When You Should Avoid a Balance Transfer

While balance transfers can be a powerful tool for managing high-interest credit card debt, there are instances where there might be better choices.

You Can't Pay Off During the Introductory Period

Balance transfer cards usually offer a 0% APR during an introductory period. However, if you can't pay off the transferred balance within this time, the remaining debt could be subject to a high interest rate, leading to an increased financial burden.

The Balance Transfer Fee Is Too High

Balance transfer cards often come with fees, typically around 3% to 5% of the transferred amount or a set amount by the issuer. If this fee is too high, it could offset the savings from the lower interest rate, making the balance transfer less beneficial.

You're Tempted to Spend More

Having additional credit available might tempt some people to incur more debt. If you struggle with overspending, a balance transfer could worsen your debt situation rather than help it.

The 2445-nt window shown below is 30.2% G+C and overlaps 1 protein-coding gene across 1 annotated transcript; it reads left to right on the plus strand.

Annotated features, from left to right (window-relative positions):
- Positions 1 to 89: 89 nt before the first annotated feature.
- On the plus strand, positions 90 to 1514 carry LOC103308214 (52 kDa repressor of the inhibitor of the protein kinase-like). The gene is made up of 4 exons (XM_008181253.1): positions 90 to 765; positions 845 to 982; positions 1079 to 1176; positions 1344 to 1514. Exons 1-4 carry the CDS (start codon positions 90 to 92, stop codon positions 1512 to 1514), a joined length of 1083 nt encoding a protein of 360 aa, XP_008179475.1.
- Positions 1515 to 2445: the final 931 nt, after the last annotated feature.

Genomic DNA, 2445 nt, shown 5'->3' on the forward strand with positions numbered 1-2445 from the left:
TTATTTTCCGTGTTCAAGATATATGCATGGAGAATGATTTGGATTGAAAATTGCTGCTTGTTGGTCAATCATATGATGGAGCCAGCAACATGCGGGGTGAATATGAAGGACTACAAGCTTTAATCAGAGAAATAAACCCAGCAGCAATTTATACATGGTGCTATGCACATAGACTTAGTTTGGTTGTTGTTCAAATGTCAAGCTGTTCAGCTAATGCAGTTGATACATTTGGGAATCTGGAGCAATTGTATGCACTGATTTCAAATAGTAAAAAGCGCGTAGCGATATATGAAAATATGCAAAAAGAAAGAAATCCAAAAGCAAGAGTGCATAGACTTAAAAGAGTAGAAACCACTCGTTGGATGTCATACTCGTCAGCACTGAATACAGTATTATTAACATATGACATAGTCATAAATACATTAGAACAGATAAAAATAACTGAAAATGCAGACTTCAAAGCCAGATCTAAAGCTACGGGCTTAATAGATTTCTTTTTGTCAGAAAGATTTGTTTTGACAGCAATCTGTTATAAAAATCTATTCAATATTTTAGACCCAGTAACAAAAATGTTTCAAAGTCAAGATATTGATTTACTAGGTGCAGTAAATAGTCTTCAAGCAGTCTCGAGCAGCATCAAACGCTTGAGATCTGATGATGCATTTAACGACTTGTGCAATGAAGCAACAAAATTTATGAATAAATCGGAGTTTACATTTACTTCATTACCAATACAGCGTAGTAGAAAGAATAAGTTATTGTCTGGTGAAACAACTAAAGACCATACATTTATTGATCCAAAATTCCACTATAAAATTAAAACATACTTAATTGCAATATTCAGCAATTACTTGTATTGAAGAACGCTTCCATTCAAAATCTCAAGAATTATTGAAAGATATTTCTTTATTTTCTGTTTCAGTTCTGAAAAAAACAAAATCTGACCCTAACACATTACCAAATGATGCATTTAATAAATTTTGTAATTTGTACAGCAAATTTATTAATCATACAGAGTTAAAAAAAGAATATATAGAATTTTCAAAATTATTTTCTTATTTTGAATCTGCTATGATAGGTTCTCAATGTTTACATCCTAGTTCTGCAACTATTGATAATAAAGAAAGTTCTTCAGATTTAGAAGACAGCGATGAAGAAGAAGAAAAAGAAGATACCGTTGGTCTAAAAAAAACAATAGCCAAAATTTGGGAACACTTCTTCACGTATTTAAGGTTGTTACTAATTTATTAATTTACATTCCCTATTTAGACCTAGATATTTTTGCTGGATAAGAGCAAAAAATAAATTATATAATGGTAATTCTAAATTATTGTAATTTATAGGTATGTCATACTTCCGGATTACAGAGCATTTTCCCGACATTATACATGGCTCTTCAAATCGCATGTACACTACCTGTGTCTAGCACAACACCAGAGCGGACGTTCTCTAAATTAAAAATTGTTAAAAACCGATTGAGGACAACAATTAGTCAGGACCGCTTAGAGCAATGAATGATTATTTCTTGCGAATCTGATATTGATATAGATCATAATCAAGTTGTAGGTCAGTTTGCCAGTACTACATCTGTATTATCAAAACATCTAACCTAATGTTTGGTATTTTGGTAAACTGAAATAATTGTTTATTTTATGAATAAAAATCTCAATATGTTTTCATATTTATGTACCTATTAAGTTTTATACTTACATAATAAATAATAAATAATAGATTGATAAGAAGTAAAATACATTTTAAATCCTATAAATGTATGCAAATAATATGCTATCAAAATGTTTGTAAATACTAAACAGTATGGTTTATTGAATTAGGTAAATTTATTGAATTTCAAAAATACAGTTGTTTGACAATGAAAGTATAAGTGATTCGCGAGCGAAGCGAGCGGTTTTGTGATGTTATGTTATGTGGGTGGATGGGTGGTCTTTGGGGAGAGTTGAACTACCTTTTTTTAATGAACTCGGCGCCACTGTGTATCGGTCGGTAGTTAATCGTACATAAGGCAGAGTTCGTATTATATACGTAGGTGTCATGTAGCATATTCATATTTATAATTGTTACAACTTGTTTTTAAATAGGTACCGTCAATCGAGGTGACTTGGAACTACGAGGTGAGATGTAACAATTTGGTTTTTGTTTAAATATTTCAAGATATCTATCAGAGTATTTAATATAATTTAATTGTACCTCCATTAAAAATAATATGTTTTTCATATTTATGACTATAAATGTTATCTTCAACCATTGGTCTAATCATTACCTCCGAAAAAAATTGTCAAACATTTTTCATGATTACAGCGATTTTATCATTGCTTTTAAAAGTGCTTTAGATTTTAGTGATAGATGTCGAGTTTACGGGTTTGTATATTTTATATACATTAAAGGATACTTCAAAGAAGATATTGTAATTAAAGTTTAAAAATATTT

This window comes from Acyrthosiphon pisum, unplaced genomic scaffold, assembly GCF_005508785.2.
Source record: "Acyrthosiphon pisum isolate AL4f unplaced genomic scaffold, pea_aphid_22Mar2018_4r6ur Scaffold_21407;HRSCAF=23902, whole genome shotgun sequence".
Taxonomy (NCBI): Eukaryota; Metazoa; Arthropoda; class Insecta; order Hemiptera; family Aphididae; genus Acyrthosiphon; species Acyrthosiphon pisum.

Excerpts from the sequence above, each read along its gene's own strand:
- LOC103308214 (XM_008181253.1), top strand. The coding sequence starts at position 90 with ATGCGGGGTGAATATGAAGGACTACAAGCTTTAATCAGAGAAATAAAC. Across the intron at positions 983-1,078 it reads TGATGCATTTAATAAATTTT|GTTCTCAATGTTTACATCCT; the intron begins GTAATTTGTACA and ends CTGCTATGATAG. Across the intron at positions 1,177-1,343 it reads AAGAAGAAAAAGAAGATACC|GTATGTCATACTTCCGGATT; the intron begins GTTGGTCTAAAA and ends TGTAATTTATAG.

You're Planning a Major Loan Application

Applying for a balance transfer card can temporarily drop your credit score due to the hard credit inquiry. If you're planning to apply for a significant loan, such as a mortgage, this temporary decrease might not be beneficial.

When You Lack a Solid Repayment Strategy

Balance transfers aren't a magic solution for erasing debt—they require a disciplined approach to debt repayment. If you don't have a clear plan for paying off the transferred balance, a balance transfer might not be the best choice.

Tips for Finding the Right Balance Transfer Credit Card

When considering a balance transfer, finding the right credit card to fit your needs can make all the difference. Here are a few tips to guide you in making the best choice:

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    Consider the Introductory APR

    Look for a card with a 0% introductory APR. This period allows you to pay off your balance without accumulating more interest. However, keep in mind the length of the introductory period and ensure that you’re capable of paying off your balance within that time.

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    Check the Balance Transfer Fee

    Most cards charge a fee for balance transfers, usually 3% to 5% of the amount you're transferring (or a set amount, whichever is higher). Compare these fees and consider how they impact your overall debt repayment plan.